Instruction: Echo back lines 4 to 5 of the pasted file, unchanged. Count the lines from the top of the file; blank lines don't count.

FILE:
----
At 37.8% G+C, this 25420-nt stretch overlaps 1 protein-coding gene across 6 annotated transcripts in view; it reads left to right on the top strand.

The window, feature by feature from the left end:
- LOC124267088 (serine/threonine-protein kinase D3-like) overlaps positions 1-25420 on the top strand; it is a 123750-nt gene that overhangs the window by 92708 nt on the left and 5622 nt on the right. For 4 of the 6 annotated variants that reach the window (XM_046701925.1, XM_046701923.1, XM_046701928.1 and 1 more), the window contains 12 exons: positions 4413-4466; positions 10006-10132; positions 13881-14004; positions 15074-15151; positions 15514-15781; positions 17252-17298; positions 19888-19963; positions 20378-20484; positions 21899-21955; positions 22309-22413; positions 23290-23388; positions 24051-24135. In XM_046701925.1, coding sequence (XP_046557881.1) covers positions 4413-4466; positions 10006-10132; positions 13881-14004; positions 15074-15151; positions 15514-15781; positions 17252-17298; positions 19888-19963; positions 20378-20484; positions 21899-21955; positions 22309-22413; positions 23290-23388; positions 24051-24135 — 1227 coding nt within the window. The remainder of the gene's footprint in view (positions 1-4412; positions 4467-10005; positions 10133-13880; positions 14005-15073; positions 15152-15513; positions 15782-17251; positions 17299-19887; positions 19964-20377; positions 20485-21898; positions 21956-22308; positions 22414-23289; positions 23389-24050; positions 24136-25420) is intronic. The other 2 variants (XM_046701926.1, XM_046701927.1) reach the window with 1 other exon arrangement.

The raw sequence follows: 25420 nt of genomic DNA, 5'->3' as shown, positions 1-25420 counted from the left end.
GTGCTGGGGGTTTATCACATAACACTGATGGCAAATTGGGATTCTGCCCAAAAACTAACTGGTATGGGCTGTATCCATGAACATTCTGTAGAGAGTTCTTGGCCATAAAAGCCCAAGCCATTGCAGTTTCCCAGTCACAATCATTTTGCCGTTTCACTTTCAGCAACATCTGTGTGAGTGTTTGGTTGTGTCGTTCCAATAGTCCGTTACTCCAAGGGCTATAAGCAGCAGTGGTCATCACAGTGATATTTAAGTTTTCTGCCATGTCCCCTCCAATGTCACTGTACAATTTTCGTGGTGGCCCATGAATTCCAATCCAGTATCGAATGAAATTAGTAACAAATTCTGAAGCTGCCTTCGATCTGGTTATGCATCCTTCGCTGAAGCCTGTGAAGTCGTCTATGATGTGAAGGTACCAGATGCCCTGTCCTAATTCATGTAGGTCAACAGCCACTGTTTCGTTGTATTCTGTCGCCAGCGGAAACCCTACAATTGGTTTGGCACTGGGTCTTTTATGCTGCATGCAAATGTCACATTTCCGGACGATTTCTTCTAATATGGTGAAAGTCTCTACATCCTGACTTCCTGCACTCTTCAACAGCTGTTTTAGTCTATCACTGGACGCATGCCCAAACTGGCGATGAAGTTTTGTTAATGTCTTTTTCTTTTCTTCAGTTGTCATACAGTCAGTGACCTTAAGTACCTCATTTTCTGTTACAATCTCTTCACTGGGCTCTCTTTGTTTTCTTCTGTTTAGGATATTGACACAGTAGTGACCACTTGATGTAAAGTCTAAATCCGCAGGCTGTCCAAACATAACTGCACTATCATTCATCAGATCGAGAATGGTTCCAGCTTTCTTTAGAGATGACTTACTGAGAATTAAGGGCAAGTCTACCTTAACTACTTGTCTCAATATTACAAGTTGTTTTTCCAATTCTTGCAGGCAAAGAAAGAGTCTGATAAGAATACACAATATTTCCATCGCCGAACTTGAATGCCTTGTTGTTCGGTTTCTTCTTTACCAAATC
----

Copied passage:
The raw sequence follows: 25420 nt of genomic DNA, 5'->3' as shown, positions 1-25420 counted from the left end.
GTGCTGGGGGTTTATCACATAACACTGATGGCAAATTGGGATTCTGCCCAAAAACTAACTGGTATGGGCTGTATCCATGAACATTCTGTAGAGAGTTCTTGGCCATAAAAGCCCAAGCCATTGCAGTTTCCCAGTCACAATCATTTTGCCGTTTCACTTTCAGCAACATCTGTGTGAGTGTTTGGTTGTGTCGTTCCAATAGTCCGTTACTCCAAGGGCTATAAGCAGCAGTGGTCATCACAGTGATATTTAAGTTTTCTGCCATGTCCCCTCCAATGTCACTGTACAATTTTCGTGGTGGCCCATGAATTCCAATCCAGTATCGAATGAAATTAGTAACAAATTCTGAAGCTGCCTTCGATCTGGTTATGCATCCTTCGCTGAAGCCTGTGAAGTCGTCTATGATGTGAAGGTACCAGATGCCCTGTCCTAATTCATGTAGGTCAACAGCCACTGTTTCGTTGTATTCTGTCGCCAGCGGAAACCCTACAATTGGTTTGGCACTGGGTCTTTTATGCTGCATGCAAATGTCACATTTCCGGACGATTTCTTCTAATATGGTGAAAGTCTCTACATCCTGACTTCCTGCACTCTTCAACAGCTGTTTTAGTCTATCACTGGACGCATGCCCAAACTGGCGATGAAGTTTTGTTAATGTCTTTTTCTTTTCTTCAGTTGTCATACAGTCAGTGACCTTAAGTACCTCATTTTCTGTTACAATCTCTTCACTGGGCTCTCTTTGTTTTCTTCTGTTTAGGATATTGACACAGTAGTGACCACTTGATGTAAAGTCTAAATCCGCAGGCTGTCCAAACATAACTGCACTATCATTCATCAGATCGAGAATGGTTCCAGCTTTCTTTAGAGATGACTTACTGAGAATTAAGGGCAAGTCTACCTTAACTACTTGTCTCAATATTACAAGTTGTTTTTCCAATTCTTGCAGGCAAAGAAAGAGTCTGATAAGAATACACAATATTTCCATCGCCGAACTTGAATGCCTTGTTGTTCGGTTTCTTCTTTACCAAATC